In about half of the cases, the maximal wall thickness was ≥2.5 cm; in nearly a third, it was ≥3 cm. Although it has been shown that the LV wall thickness is greater postmortem than antemortem, our findings support the role of severe hypertrophy in the risk stratification for SCD in HCM.40,41

Association Between SCD and Exercise

High-intensity exertion is believed to induce fatal arrhythmias in predisposed individuals. Therefore, all current guidelines recommend that patients with HCM avoid high-intensity exercise or competitive sports.14,15 It is noteworthy that the European Society of Cardiology guidelines acknowledge that documented ventricular arrhythmias during exercise are very rare in HCM and that most ICD treatments occur in the absence of exertion or tachycardia.14 We have found that nearly 85% of cases occurred during rest or light activity. Because the proportion of SCDs related to exercise was similar between individuals with and those without an antemortem diagnosis of HCM, exercise restriction is unlikely to explain the low frequency of exercise-related SCD observed in the present study. Our findings are consistent with a recent autopsy study that demonstrated that 80% of events occurred during rest or sleep.35 In addition, a prospective study on sudden death in young adults (≤35 years of age) in Australasia found that most SCDs in HCM occurred during rest or light activity.18 Furthermore, studies examining sports-related SCD in the general population consistently show that HCM accounts for 6% to 7% of the cases.42–44

The estimated incidence rate of HCM-related SCD associated with exercise in the present study was 0.064 per 1000 HCM person-years. This low incidence is nevertheless 10-fold higher than the overall risk of cardiac arrest during competitive sports in the general population of 0.76 per 100 000 person-years in individuals 12 to 45 years of age.45 The low frequency of SCD in HCM and its rarity during exercise may be relevant in the consideration of the value of preparticipation screening for HCM, which is mandatory in several countries, and in exercise restriction recommendations.46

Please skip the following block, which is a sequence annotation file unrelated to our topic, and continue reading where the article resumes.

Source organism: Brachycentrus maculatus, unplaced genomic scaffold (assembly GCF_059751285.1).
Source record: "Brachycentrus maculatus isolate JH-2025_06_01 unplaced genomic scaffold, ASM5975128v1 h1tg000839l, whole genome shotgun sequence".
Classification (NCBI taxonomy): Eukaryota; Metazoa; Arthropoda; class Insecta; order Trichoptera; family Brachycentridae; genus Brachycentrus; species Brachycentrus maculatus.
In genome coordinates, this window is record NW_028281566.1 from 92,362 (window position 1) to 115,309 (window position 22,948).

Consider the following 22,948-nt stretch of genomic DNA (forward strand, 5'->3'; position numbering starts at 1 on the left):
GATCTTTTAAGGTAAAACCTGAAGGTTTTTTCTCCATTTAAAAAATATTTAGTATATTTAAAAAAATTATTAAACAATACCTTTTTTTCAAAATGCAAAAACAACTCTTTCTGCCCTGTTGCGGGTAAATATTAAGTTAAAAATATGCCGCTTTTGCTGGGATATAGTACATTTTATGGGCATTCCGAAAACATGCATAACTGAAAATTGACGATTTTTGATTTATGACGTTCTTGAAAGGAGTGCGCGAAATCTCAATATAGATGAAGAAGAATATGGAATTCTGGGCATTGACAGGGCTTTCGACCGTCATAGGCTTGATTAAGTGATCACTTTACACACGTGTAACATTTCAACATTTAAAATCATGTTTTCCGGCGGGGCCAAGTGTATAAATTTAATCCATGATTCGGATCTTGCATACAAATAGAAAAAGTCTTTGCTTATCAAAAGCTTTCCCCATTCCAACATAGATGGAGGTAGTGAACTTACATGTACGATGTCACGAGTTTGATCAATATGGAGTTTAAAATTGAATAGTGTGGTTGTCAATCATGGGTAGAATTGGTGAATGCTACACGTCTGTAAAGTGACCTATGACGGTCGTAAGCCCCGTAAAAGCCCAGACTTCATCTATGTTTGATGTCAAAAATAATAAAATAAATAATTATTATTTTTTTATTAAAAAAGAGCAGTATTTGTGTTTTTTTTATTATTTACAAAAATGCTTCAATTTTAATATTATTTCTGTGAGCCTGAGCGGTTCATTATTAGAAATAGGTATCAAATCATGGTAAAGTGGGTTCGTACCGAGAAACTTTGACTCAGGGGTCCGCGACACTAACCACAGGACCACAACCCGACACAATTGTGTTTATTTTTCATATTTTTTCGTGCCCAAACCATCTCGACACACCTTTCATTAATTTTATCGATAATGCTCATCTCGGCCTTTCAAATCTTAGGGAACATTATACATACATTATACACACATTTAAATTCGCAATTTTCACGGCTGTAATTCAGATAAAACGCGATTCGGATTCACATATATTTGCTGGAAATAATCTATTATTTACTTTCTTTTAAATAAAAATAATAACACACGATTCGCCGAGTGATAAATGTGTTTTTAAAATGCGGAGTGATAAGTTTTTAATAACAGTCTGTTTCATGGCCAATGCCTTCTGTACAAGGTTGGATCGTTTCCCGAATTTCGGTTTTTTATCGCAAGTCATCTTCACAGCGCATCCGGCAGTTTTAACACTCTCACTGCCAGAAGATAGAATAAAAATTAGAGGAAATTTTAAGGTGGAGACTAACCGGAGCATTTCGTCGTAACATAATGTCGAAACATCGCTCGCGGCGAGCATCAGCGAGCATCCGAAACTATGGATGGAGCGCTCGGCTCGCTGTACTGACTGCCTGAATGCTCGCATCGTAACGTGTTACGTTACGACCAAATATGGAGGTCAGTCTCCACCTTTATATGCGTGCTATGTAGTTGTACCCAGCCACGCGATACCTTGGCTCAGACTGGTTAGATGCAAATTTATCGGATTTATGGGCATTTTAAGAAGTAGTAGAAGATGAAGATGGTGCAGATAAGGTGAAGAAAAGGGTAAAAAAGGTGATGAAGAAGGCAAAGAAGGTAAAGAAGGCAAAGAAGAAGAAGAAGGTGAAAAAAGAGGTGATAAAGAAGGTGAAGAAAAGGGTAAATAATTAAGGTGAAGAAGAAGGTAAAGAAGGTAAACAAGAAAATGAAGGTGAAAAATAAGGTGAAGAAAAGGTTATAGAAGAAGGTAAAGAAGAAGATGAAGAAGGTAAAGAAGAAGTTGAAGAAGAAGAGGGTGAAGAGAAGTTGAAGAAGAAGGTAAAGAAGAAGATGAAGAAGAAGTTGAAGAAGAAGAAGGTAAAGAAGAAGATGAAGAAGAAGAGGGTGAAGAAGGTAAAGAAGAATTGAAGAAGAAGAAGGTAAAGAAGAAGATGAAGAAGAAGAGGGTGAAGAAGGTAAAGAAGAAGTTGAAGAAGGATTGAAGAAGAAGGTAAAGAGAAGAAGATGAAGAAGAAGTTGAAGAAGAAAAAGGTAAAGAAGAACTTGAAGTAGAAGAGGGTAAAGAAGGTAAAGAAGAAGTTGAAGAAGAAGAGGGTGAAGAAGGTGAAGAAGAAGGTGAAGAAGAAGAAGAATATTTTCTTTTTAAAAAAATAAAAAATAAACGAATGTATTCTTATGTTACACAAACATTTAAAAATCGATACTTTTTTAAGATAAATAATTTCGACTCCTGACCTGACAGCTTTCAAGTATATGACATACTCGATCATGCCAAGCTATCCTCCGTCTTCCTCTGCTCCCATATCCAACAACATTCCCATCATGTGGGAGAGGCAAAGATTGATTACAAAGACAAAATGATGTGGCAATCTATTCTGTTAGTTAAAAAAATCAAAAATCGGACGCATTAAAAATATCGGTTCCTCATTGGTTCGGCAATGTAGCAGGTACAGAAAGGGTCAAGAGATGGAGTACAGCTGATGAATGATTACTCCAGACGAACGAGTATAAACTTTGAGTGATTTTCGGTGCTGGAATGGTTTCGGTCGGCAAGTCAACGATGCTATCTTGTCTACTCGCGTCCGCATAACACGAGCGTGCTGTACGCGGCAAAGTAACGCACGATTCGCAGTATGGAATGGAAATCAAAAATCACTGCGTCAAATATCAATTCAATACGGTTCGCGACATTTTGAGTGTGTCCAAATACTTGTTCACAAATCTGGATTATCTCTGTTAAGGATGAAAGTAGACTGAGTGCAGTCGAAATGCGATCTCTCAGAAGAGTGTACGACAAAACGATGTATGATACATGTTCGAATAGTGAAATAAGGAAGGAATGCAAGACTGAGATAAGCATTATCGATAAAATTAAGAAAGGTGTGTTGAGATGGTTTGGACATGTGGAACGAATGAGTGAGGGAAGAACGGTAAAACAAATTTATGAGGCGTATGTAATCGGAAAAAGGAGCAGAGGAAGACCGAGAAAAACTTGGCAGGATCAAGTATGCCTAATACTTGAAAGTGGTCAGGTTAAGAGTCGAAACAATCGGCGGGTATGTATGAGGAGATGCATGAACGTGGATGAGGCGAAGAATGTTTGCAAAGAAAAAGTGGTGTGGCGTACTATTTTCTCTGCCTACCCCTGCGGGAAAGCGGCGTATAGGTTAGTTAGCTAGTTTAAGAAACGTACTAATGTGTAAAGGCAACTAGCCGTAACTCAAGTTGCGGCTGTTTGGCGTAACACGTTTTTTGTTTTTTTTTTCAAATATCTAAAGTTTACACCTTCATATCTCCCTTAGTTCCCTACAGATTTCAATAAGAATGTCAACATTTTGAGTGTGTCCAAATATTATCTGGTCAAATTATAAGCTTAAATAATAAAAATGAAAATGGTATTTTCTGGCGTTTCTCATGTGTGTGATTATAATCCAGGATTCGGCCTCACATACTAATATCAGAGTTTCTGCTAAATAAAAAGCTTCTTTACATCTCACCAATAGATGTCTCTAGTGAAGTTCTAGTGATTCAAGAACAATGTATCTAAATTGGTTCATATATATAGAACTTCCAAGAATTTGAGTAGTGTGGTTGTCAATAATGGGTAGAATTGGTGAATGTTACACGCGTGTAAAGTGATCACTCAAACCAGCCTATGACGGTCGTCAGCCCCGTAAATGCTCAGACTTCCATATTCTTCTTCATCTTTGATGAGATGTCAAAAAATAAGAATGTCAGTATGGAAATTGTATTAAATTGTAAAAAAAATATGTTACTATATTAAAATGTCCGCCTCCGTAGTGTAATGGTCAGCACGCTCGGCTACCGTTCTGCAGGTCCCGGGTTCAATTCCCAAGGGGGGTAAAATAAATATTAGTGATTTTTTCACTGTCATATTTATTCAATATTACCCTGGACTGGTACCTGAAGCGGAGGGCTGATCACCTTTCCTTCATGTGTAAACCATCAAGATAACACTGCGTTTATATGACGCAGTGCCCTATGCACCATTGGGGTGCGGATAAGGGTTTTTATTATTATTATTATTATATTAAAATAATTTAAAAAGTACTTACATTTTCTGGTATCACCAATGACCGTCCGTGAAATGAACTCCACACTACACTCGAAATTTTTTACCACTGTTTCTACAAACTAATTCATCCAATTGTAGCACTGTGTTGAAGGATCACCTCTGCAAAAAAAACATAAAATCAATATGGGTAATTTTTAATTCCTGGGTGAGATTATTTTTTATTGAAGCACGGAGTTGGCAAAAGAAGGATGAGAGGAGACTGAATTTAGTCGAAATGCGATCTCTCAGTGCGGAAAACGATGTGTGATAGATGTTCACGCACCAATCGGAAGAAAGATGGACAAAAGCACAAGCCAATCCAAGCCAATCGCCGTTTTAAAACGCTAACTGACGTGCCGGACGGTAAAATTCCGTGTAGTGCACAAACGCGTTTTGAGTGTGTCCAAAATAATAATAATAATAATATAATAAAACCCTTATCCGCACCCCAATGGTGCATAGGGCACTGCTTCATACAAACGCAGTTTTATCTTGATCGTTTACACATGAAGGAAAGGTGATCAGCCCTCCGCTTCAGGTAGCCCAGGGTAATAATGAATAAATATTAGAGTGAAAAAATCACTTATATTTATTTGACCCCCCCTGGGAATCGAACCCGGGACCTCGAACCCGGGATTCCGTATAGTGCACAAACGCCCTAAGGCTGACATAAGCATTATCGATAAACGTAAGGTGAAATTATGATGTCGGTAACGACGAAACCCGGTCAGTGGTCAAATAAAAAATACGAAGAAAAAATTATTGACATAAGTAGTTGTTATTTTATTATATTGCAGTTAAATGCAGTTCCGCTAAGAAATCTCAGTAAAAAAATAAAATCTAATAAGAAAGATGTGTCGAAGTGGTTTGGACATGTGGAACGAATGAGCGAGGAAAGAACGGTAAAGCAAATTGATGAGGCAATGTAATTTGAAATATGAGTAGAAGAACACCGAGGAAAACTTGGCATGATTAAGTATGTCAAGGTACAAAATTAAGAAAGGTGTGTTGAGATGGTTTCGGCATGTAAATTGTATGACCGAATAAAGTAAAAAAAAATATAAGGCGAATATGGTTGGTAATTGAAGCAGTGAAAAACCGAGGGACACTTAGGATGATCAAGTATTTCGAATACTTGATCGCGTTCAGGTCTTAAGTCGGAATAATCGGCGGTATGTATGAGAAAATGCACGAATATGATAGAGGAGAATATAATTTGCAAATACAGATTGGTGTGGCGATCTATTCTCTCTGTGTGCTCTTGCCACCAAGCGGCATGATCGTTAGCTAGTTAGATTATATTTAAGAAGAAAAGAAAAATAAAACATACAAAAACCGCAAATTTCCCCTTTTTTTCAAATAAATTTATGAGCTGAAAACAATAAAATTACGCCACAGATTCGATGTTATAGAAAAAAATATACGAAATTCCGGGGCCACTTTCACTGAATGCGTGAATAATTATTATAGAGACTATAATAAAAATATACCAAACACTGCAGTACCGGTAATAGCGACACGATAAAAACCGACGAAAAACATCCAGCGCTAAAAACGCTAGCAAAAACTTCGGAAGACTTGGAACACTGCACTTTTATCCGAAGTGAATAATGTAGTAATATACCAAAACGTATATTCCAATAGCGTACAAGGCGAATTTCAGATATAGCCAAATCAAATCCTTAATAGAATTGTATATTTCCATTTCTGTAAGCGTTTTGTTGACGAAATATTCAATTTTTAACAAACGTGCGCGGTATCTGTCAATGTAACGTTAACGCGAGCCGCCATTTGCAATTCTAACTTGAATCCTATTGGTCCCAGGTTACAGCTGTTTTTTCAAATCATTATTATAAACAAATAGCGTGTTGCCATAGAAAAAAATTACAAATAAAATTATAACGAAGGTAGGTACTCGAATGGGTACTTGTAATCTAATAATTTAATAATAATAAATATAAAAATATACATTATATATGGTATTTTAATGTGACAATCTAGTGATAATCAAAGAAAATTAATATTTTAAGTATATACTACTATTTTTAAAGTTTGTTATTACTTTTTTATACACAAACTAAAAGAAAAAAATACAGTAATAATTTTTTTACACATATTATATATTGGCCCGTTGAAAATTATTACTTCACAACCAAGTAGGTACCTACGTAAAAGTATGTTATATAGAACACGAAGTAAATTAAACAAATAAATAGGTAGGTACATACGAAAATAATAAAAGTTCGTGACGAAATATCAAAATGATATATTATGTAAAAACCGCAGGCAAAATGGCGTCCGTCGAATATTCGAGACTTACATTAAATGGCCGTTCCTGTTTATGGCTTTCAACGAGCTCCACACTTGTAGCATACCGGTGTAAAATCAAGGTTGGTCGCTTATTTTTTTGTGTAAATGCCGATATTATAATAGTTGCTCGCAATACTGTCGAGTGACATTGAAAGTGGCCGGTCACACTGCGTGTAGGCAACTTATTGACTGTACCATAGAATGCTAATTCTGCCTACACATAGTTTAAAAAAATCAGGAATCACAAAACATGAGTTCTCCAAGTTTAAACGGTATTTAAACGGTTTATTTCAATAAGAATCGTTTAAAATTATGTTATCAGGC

Study Limitations

The present study may have underestimated the annual incidence rate of HCM-related SCD because not all cases of sudden death receive an autopsy; however, 94% of all people in Ontario who die suddenly at <45 years of age receive an autopsy. It is possible that the genetic and ethnic profile of HCM in Ontario might result in a lower incidence rate of SCD than in other populations. However, the population of Ontario is ethnically and culturally diverse, and the prevalence of clinical HCM has been shown to be similar across multiple geographies, ethnicities, and races. It is plausible that the cooler temperatures in Ontario act as a protective factor by inducing peripheral vasoconstriction and increased afterload, resulting in decreased LV outflow tract gradients. Data on appropriate shocks for patients with HCM receiving an ICD for primary prevention were available only for a mean follow-up of 2.8 years. Because patients with HCM can receive appropriate shocks at variable time intervals after implantation, the imputed total number of shocks over the entire follow-up period may have underestimated the incidence of appropriate shocks. Yet previous studies found that the rates of first appropriate intervention are stable in both the pediatric and adult populations.47–49 Furthermore, given the small number of appropriate shocks (<6 shocks in 2.8 years of follow-up after implantation), our estimate is unlikely to meaningfully underestimate the true incidence over the entire follow-up period.

Conclusions

We found an incidence of HCM-related SCD in the general population in individuals 10 to 45 years that is an order of magnitude lower than found in previous studies. The majority of cases occurred in undiagnosed individuals, which demonstrates the challenge of further reducing SCD in this condition. SCDs were infrequently related to exercise, which suggests that exercise guidelines in HCM may be too restrictive. Further studies are needed to understand the true incidence of HCM-related SCD and its risk factors.

Acknowledgments

The authors thank the OCCO and the Ontario Forensic Pathology Service for their assistance.

Footnotes

Sources of Funding, see page 1715

https://www.ahajournals.org/journal/circ

The online-only Data Supplement, podcast, and transcript are available with this article at https://www.ahajournals.org/doi/suppl/10.1161/circulationaha.119.040271.

Paul Dorian, MD, St Michael’s Hospital, 30 Bond St, 6-050 Donnelly Wing, Toronto, ON, M5B 1W8, Canada. Email